The Age of Oversupply

The Age of Oversupply

Overcoming the Greatest Challenge to the Global Economy

Book - 2013
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"Daniel Alpert, a progressive Wall Street banker and economist, argues that we are living in the age of oversupply. A global labor glut, a flood of excess productive capacity, and the persistent availability of cheap money have kept the developed world in a perpetual slump--which is unlikely to right itself without new policy solutions. For decades, economists and political leaders failed to see the signs of what became a cataclysmic shift in the global economy. Distracted by a technology boom and massive debt bubble, advanced nations failed to assess the full impact of the flood of labor and capital unleashed by the end of socialist economies until the most recent financial crisis exposed it. As the BRICs (Brazil, Russia, India, and China) and others continue to poach jobs from Western Europe, Japan, and the United States, prosperity in the developed world remains under threat"-- Provided by publisher.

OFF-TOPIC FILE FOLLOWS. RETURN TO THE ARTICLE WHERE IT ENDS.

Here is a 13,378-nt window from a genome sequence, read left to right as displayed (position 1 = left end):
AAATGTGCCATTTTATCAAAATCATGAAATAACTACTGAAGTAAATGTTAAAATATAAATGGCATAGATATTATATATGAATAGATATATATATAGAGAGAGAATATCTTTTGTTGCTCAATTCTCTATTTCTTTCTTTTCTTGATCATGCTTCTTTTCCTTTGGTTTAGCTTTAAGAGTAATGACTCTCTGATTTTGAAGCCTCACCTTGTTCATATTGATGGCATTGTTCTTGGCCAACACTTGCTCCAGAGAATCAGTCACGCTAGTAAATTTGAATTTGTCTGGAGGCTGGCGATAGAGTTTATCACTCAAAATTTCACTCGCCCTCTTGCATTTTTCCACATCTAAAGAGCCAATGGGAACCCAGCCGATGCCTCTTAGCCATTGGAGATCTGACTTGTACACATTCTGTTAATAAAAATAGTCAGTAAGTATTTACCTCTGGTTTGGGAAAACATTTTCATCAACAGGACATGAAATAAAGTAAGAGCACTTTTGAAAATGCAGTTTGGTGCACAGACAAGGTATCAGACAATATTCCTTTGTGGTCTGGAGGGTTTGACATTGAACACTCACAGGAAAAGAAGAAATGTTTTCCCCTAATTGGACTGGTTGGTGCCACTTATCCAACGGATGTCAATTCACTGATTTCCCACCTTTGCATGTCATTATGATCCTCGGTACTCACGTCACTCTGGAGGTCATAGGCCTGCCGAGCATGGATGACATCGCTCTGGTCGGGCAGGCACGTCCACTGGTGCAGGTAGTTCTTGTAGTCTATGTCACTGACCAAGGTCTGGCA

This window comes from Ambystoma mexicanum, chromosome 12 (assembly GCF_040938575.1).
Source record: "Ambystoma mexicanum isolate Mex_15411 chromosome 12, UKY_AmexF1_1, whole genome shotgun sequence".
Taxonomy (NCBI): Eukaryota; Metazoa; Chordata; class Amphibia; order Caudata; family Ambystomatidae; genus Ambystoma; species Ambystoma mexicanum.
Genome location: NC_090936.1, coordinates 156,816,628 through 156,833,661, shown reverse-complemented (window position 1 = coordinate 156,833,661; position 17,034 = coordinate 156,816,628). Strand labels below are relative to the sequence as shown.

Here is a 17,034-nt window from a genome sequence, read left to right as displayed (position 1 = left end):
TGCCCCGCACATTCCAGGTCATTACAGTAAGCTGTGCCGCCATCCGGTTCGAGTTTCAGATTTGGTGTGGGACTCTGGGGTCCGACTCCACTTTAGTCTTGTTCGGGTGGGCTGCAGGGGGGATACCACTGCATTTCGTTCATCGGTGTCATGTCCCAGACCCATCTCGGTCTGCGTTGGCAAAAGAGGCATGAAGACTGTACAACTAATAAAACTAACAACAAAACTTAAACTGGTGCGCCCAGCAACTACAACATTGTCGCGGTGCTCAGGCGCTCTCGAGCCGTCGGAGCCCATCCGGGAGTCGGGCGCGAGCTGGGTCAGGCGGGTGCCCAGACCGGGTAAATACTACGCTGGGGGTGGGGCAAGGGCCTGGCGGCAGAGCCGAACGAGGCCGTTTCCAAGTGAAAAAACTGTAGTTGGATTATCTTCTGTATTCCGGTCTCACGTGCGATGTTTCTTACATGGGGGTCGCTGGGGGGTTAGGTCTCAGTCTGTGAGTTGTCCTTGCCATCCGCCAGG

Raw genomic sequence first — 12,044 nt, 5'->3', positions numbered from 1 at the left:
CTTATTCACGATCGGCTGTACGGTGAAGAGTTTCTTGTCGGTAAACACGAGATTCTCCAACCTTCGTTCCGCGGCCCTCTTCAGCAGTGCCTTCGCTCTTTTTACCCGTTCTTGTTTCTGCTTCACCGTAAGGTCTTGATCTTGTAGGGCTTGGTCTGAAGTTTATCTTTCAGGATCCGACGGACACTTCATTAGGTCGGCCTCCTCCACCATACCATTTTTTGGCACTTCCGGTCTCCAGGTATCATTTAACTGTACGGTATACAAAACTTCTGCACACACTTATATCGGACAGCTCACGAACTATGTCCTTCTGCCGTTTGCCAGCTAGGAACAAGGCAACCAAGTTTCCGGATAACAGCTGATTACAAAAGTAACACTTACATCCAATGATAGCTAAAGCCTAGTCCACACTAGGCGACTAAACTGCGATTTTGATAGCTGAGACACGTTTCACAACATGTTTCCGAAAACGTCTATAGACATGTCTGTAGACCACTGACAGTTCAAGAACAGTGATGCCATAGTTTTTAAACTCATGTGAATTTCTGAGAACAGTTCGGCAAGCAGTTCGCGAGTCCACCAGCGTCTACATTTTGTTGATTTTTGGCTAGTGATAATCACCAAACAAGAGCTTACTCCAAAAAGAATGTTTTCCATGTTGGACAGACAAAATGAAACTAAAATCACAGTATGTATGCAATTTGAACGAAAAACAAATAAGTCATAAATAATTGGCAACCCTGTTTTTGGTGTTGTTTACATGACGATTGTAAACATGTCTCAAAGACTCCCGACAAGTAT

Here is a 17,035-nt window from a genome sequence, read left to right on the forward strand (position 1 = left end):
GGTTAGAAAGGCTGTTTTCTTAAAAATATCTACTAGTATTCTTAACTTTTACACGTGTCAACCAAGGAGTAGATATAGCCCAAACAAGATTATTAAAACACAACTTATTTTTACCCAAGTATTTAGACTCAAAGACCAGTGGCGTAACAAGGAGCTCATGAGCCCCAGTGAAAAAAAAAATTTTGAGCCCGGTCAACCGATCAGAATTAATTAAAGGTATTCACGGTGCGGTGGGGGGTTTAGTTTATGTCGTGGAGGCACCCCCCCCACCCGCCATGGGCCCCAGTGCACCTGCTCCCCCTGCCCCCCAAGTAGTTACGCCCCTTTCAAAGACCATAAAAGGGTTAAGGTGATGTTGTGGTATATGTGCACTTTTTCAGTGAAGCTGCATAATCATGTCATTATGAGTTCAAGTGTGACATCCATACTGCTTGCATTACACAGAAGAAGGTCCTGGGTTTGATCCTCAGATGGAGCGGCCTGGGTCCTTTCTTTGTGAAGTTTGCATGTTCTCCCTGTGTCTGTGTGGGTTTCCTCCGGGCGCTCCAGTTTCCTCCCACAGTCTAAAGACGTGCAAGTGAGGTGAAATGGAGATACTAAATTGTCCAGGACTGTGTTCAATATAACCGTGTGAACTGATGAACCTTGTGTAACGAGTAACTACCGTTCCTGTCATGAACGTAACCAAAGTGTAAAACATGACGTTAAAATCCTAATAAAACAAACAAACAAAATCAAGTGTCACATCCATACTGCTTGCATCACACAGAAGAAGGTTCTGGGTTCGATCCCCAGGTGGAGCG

Publisher: New York : Portfolio/Penguin, [2013]
ISBN: 9781591845966
1591845963
Call Number: 338.01 AL743a
Characteristics: 280 pages : illustrations ; 24 cm

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j
jimg2000
Sep 23, 2014

Author makes a strong argument that labor costs and hence wages of middle class in developed nations will stay at or below inflation, thanks to globalization and demographic shifts, as jobs continue to flow to developing countries with hundreds of millions of excess human resource.

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jimg2000
Sep 23, 2014

pages 147 & 148, author was in a technology powwow during Dec 2012.

Andreessen of Netscape expressed that: The American middle class was an anomaly resulting from the WWII decimation of Europe and Japan, leaving the USA the only producing nation for the world and allowing US labor an enormous advantage which continued over some three decades until the emergence of the Japanese forced out inefficient industries that over regarded "High School Graduate" labor.

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